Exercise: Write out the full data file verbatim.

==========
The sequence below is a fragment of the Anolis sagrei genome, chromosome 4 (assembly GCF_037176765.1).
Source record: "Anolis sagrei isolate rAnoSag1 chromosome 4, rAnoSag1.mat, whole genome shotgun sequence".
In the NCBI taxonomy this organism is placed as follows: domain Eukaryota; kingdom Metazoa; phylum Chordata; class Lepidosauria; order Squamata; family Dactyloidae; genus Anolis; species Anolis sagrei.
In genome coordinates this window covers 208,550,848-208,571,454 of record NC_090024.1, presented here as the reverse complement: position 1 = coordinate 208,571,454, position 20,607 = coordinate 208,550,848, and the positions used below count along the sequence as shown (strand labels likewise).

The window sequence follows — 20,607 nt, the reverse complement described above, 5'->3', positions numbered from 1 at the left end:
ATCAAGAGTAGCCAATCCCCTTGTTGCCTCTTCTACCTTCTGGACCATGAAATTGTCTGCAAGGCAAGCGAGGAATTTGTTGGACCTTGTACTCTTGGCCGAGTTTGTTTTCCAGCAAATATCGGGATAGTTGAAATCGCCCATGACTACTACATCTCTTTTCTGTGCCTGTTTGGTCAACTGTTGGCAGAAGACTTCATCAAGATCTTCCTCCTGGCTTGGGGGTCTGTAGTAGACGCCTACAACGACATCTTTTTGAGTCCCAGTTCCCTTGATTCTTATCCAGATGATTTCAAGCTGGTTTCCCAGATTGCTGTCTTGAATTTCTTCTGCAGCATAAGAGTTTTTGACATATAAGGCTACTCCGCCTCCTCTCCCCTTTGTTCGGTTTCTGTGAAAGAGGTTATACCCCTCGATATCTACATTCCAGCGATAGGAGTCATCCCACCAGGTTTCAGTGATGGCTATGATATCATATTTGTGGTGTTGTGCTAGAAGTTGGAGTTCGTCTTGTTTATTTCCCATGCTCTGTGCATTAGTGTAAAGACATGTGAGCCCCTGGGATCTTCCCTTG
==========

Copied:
The sequence below is a fragment of the Anolis sagrei genome, chromosome 4 (assembly GCF_037176765.1).
Source record: "Anolis sagrei isolate rAnoSag1 chromosome 4, rAnoSag1.mat, whole genome shotgun sequence".
In the NCBI taxonomy this organism is placed as follows: domain Eukaryota; kingdom Metazoa; phylum Chordata; class Lepidosauria; order Squamata; family Dactyloidae; genus Anolis; species Anolis sagrei.
In genome coordinates this window covers 208,550,848-208,571,454 of record NC_090024.1, presented here as the reverse complement: position 1 = coordinate 208,571,454, position 20,607 = coordinate 208,550,848, and the positions used below count along the sequence as shown (strand labels likewise).

The window sequence follows — 20,607 nt, the reverse complement described above, 5'->3', positions numbered from 1 at the left end:
ATCAAGAGTAGCCAATCCCCTTGTTGCCTCTTCTACCTTCTGGACCATGAAATTGTCTGCAAGGCAAGCGAGGAATTTGTTGGACCTTGTACTCTTGGCCGAGTTTGTTTTCCAGCAAATATCGGGATAGTTGAAATCGCCCATGACTACTACATCTCTTTTCTGTGCCTGTTTGGTCAACTGTTGGCAGAAGACTTCATCAAGATCTTCCTCCTGGCTTGGGGGTCTGTAGTAGACGCCTACAACGACATCTTTTTGAGTCCCAGTTCCCTTGATTCTTATCCAGATGATTTCAAGCTGGTTTCCCAGATTGCTGTCTTGAATTTCTTCTGCAGCATAAGAGTTTTTGACATATAAGGCTACTCCGCCTCCTCTCCCCTTTGTTCGGTTTCTGTGAAAGAGGTTATACCCCTCGATATCTACATTCCAGCGATAGGAGTCATCCCACCAGGTTTCAGTGATGGCTATGATATCATATTTGTGGTGTTGTGCTAGAAGTTGGAGTTCGTCTTGTTTATTTCCCATGCTCTGTGCATTAGTGTAAAGACATGTGAGCCCCTGGGATCTTCCCTTG